Guest Post By David Francis GDC*

There are 7.8 billion people in the world. Of those, the World Bank estimates 1 billion lack a legally recognized form of identification. A further 3.4 billion have some form of legally recognized ID but it doesn’t work on digital or online channels. In other words, 13 percent of the world has no readily available form of legally verifiable ID. Combined with the 3.4 billion people without digital compatible ID and you find that 66 percent – two-thirds – of the world population are excluded from participating in digital life.

Think about how important the digital world has been during the coronavirus pandemic. It allowed us to shop and bank online, to buy groceries and order curbside dinners. It provided us with access to online test results if we felt ill. It kept our children educated through online classes and entertained with streaming videos. It allowed us to keep in touch with our families as many of us sheltered at home.

For the two-thirds of the world’s population without a verifiable legal digital ID, these actions – actions we largely take for granted – are impossible because they lack verifiable Know Your Customer (KYC) data. At Global Data Consortium, our mission is to change that.


Just because someone lacks a digital ID doesn’t mean KYC information that can verify who they are doesn’t exist. Those with a legally recognized ID are often known to their governments; that information simply isn’t digitally available. And those without an official government ID may have received healthcare at a medical clinic. They might have been counted in a census, but those records were never digitized. Maybe they joined a church, or a local civic organization. If they did any of these things, they likely had to fill out a form that provides basic personally identifiable information; their name, where they live, their date of birth, how to contact them.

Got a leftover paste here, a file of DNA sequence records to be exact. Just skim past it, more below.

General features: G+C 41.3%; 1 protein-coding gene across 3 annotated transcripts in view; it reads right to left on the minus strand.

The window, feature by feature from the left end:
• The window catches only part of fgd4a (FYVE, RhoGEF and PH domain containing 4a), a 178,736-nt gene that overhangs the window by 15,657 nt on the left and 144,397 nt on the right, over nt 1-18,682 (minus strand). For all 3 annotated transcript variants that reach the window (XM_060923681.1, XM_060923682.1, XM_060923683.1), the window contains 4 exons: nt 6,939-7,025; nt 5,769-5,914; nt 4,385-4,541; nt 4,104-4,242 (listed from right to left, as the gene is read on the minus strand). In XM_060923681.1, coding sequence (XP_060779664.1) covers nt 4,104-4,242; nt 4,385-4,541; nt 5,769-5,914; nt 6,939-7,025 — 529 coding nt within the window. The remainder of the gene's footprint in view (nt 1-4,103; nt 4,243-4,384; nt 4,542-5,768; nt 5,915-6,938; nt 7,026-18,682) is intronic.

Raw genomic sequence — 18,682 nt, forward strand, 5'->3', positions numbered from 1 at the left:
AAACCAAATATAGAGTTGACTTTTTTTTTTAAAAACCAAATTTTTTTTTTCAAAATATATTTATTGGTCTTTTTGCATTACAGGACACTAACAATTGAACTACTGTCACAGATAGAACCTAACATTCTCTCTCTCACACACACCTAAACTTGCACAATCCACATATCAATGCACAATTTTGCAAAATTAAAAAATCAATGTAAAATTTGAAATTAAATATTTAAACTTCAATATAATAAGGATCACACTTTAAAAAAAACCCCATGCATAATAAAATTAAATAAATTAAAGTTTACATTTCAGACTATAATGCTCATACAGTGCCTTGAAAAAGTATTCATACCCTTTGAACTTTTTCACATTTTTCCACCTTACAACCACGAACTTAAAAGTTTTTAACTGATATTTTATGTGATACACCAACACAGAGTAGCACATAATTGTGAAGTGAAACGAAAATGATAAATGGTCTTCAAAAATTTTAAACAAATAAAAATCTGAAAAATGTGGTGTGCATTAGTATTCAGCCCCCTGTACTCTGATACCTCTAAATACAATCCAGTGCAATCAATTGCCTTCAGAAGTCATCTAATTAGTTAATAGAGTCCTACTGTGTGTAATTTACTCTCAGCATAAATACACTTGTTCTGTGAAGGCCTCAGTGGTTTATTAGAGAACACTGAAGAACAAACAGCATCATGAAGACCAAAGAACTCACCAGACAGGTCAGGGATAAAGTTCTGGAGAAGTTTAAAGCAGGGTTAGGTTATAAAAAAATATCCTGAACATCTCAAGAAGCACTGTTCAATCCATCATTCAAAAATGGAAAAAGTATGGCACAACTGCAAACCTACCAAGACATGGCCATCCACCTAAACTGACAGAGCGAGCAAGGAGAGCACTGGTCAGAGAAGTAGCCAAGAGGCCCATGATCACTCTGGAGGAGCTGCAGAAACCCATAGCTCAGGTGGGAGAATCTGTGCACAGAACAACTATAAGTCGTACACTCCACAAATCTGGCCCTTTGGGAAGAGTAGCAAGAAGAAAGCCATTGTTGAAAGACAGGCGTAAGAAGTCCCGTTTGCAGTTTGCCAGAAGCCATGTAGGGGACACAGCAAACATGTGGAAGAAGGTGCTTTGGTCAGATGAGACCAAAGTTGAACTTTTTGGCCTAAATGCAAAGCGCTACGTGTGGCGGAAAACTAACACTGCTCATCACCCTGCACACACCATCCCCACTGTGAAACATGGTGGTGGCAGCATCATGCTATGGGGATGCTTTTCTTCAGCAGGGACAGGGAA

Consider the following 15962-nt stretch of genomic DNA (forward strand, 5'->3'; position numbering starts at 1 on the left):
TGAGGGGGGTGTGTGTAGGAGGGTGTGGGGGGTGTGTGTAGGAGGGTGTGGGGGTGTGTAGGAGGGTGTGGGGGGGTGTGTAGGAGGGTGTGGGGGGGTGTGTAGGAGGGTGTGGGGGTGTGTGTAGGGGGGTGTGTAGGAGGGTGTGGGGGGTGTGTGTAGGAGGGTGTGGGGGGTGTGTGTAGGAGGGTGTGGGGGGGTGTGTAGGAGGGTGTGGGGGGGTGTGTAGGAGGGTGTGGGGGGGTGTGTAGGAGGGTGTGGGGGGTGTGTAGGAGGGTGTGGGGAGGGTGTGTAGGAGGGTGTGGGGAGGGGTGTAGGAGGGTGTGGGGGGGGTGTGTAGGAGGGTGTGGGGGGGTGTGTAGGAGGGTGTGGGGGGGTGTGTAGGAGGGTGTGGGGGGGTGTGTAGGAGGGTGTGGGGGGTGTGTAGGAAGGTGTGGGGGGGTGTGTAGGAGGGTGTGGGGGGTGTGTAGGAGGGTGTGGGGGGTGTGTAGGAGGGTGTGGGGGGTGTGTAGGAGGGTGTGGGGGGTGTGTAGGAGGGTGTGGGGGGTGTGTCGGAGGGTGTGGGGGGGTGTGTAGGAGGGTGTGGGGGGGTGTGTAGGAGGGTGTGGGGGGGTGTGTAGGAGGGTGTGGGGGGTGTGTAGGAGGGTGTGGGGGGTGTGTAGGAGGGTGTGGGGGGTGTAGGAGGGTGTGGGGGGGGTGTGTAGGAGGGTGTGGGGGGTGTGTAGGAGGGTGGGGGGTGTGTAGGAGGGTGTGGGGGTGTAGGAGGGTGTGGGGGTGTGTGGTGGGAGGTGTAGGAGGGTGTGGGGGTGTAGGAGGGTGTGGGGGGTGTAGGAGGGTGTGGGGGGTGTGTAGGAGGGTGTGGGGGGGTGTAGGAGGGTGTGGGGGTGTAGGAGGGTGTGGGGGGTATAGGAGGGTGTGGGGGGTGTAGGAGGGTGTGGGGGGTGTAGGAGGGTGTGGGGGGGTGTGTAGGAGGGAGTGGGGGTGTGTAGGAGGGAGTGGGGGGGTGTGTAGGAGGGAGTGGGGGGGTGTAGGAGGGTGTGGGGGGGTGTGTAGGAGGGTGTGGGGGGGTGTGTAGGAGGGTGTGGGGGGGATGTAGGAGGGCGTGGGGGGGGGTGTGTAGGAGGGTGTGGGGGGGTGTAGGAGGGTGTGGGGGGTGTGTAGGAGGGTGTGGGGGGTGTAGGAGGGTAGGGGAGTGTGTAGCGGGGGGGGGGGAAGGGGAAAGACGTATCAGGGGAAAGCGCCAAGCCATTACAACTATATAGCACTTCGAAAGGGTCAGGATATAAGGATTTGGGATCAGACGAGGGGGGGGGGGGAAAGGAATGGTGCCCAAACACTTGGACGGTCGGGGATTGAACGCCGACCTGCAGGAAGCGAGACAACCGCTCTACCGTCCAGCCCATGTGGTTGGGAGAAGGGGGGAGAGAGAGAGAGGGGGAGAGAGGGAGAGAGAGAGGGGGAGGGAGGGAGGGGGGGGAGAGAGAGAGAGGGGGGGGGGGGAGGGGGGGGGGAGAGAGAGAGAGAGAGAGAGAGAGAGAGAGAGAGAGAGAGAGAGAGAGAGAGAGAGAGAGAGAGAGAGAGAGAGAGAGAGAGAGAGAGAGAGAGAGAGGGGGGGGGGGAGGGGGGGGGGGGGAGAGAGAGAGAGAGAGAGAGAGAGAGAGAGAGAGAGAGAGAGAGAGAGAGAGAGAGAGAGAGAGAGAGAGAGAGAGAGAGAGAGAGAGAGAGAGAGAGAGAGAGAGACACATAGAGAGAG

People without digital ID share common traits. They tend to be from countries and have a lower income. Many live outside of large urban areas. These attributes, combined with legacy and overly-bureaucratic government identification practices, makes it more difficult to obtain a digital identity.

They share something else in common – many of these individuals are trapped. Because they can’t do something as simple as open a bank account, they can’t build a credit history that would allow them to get a loan and eventually purchase private transportation or a home. Without access to capital, it’s difficult to build wealth. Without lower income people building wealth, it’s difficult for their countries to grow from an emerging and developing economy into a fully developed one. Lack of economic development leads to corruption, crime, lack of access to healthcare, lack of food, and a failure to meet basic needs. It’s a vicious cycle.


GDC wants to enable people currently without a digital ID to get on the electronic grid so that they have the ability to participate in the digital economy. It’s a hard task, but one GDC is equipped to tackle because of its extensive local market knowledge. We recognize KYC data on people without a digital ID does exist; it just needs to be identified, organized and digitized.